Tillis’s remarks, which gained traction Thursday when a short audio recording of the event circulated online after Salon first reported on it, were condemned as “racist” by critics who argued that the virus disproportionately impacts Hispanics because many are essential workers. By Thursday night, at least two Latino Democratic lawmakers had publicly called out Tillis for his comments, noting that there is still a resistance to mask-wearing among conservatives.
“This racist BS needs to stop,” tweeted Rep. Veronica Escobar (D-Tex.). “Latinos & African Americans are most at risk, dying at higher rates — and STILL going to work every day [because] they are essential workers. Meanwhile, Republican colleagues in Congress are the ones who refuse to use masks.”
Rep. Ruben Gallego (D-Ariz.) echoed Escobar’s comments, describing the hardships faced by a number of Hispanics amid the pandemic.
“We pulled the food, slaughtered the animals, packaged the food that fed America,” Gallego tweeted. “They did it at barely minimum wage and went back [home] to big families under one roof [because] that is all they could afford.”
Gallego added that Tillis “could never do one full shift at a meat packing factory.”
“Respect the people that feed America,” he wrote.
In a statement to The Washington Post on Friday morning, Tillis campaign spokesman Andrew Romeo stressed that the senator has “been clear that not enough North Carolinians of all backgrounds have been wearing masks and has consistently advocated that all his constituents do so.” Tillis, in contrast with some other Republican lawmakers and President Trump, is a vocal mask proponent and has supported his state’s stay-at-home orders, WUNC reported earlier this year.
“The community faces significant challenges, including multigenerational households that make it tougher to social distance, and the increased exposure risk for essential workers on the frontlines who are keeping our economy running,” Romeo told The Post. “The government at all levels should assist the community in the fight to beat the virus and promote ways to keep residents safe and healthy, which is Senator Tillis’s priority.”
One such method is the telephone town halls, which, according to Tillis’s website, give North Carolinians a chance to ask questions and discuss the pandemic with the senator.
During Tuesday’s event, Tillis’s comments about North Carolina’s Hispanic population came as part of a longer answer to a question about whether police could enforce mask rules, Salon reported. According to the news site, the original question did not mention the minority group.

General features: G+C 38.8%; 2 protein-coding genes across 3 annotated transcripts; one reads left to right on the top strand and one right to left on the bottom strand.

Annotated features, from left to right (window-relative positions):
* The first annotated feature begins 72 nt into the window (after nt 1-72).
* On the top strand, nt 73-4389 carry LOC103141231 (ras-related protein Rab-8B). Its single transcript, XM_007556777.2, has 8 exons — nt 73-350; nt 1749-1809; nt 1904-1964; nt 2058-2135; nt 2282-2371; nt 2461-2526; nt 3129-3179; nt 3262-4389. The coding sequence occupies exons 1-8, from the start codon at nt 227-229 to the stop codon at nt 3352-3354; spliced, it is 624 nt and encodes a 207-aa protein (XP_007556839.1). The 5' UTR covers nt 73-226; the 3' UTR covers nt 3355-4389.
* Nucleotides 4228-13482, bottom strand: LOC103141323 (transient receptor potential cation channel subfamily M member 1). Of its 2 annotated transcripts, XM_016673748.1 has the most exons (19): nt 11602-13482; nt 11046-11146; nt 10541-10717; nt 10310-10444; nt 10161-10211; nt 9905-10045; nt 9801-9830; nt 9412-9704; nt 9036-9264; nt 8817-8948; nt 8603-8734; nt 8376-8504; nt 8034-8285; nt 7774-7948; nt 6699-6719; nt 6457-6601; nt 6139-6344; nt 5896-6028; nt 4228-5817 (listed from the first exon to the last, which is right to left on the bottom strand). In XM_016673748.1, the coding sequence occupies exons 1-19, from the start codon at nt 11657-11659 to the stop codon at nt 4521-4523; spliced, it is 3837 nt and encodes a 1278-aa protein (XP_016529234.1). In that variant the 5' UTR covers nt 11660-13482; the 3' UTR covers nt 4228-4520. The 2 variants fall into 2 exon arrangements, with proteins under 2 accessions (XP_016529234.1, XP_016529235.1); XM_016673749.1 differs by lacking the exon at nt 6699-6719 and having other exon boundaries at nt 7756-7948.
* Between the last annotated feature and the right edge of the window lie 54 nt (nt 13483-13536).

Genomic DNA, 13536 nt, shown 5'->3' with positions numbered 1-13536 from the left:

The portion of his response concerning Hispanics was captured in the audio recording, which appeared to first be shared by American Bridge 21st Century, a Democratic super PAC. Tillis is locked in a competitive race for his seat against Democrat Cal Cunningham, a former North Carolina state senator.
“Just wear the mask out of respect,” Tillis could be heard saying at the beginning of the recording.
He then went on to talk about the higher rates of infection among Hispanics, before acknowledging that wearing a mask and social distancing can at times be “an inconvenience.”
“But it’s a minor inconvenience when you think about the fact that you may be infecting somebody or you yourself may have an underlying health condition that can make it an acute case that ultimately leads to death,” he said. “So I don’t know if we’d ever have enough police officers to go into every convenience store, grocery store and cite people for doing it. But I really hope we don’t have to get to that point.”
By early Friday, North Carolina had more than 93,400 reported coronavirus cases and 1,588 deaths, according to data tracked by The Washington Post.
Citing figures from state health officials, the Raleigh News & Observer reported last month that Latinos make up 44 percent of the nearly 30,000 cases in North Carolina for which ethnicity is known.
Health experts, such as North Carolina Secretary of Health and Human Services Mandy Cohen and Duke University professor Viviana S. Martinez-Bianchi, have attributed the “dramatically disproportionate impact” on Hispanics mostly to their essential worker status, according to the newspaper.
“While others were able to isolate at home, you had to go out to work,” said Martinez-Bianchi, addressing Latino workers at a June news conference. “You work in meat processing plants, in cleaning, in construction, in supermarkets, hospitals, and kitchens, in many cases, without access to personal protective equipment, such as these masks, which are so necessary to prevent the transmission of the virus from person to person.”
Still, Hispanics and other minority groups such as African Americans and Asians are more likely to regularly wear a mask in public compared with white people, according to a Pew Research Center survey conducted in June.
The survey found that 74 percent of Hispanic adults said they had recently worn masks in stores or other businesses “all or most of the time,” compared with 62 percent of white adults. More than 9,600 respondents’ answers were recorded with a margin of error of 1.6 percentage points, the center said.
“You work in cramped spaces for min wage feeding the country and let’s see how you are doing,” tweeted Eric Garcia, a former independent congressional candidate in California.